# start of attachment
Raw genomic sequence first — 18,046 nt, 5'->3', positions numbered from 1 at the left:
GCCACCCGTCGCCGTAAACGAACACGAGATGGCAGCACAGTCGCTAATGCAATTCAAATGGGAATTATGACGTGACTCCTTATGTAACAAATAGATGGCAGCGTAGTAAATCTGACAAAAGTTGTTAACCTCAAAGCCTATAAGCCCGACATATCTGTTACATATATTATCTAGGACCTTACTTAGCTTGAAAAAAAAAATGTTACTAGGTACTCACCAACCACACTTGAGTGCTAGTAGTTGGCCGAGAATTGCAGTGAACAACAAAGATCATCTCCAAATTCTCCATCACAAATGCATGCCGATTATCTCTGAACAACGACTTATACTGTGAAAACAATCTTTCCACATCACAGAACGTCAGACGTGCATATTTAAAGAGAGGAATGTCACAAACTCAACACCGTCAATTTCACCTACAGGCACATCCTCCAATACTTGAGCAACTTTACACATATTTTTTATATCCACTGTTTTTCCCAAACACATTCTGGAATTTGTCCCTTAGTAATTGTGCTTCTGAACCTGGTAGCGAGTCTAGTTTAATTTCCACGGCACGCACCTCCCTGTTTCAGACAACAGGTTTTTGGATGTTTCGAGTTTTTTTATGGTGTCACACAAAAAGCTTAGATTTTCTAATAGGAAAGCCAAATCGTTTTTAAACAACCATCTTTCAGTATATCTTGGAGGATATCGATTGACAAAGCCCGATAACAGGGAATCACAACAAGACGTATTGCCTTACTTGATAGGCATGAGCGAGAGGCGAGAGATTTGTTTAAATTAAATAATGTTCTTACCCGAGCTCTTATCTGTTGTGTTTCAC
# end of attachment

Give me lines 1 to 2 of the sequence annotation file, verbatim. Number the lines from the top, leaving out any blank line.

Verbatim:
Raw genomic sequence first — 18,046 nt, 5'->3', positions numbered from 1 at the left:
GCCACCCGTCGCCGTAAACGAACACGAGATGGCAGCACAGTCGCTAATGCAATTCAAATGGGAATTATGACGTGACTCCTTATGTAACAAATAGATGGCAGCGTAGTAAATCTGACAAAAGTTGTTAACCTCAAAGCCTATAAGCCCGACATATCTGTTACATATATTATCTAGGACCTTACTTAGCTTGAAAAAAAAAATGTTACTAGGTACTCACCAACCACACTTGAGTGCTAGTAGTTGGCCGAGAATTGCAGTGAACAACAAAGATCATCTCCAAATTCTCCATCACAAATGCATGCCGATTATCTCTGAACAACGACTTATACTGTGAAAACAATCTTTCCACATCACAGAACGTCAGACGTGCATATTTAAAGAGAGGAATGTCACAAACTCAACACCGTCAATTTCACCTACAGGCACATCCTCCAATACTTGAGCAACTTTACACATATTTTTTATATCCACTGTTTTTCCCAAACACATTCTGGAATTTGTCCCTTAGTAATTGTGCTTCTGAACCTGGTAGCGAGTCTAGTTTAATTTCCACGGCACGCACCTCCCTGTTTCAGACAACAGGTTTTTGGATGTTTCGAGTTTTTTTATGGTGTCACACAAAAAGCTTAGATTTTCTAATAGGAAAGCCAAATCGTTTTTAAACAACCATCTTTCAGTATATCTTGGAGGATATCGATTGACAAAGCCCGATAACAGGGAATCACAACAAGACGTATTGCCTTACTTGATAGGCATGAGCGAGAGGCGAGAGATTTGTTTAAATTAAATAATGTTCTTACCCGAGCTCTTATCTGTTGTGTTTCAC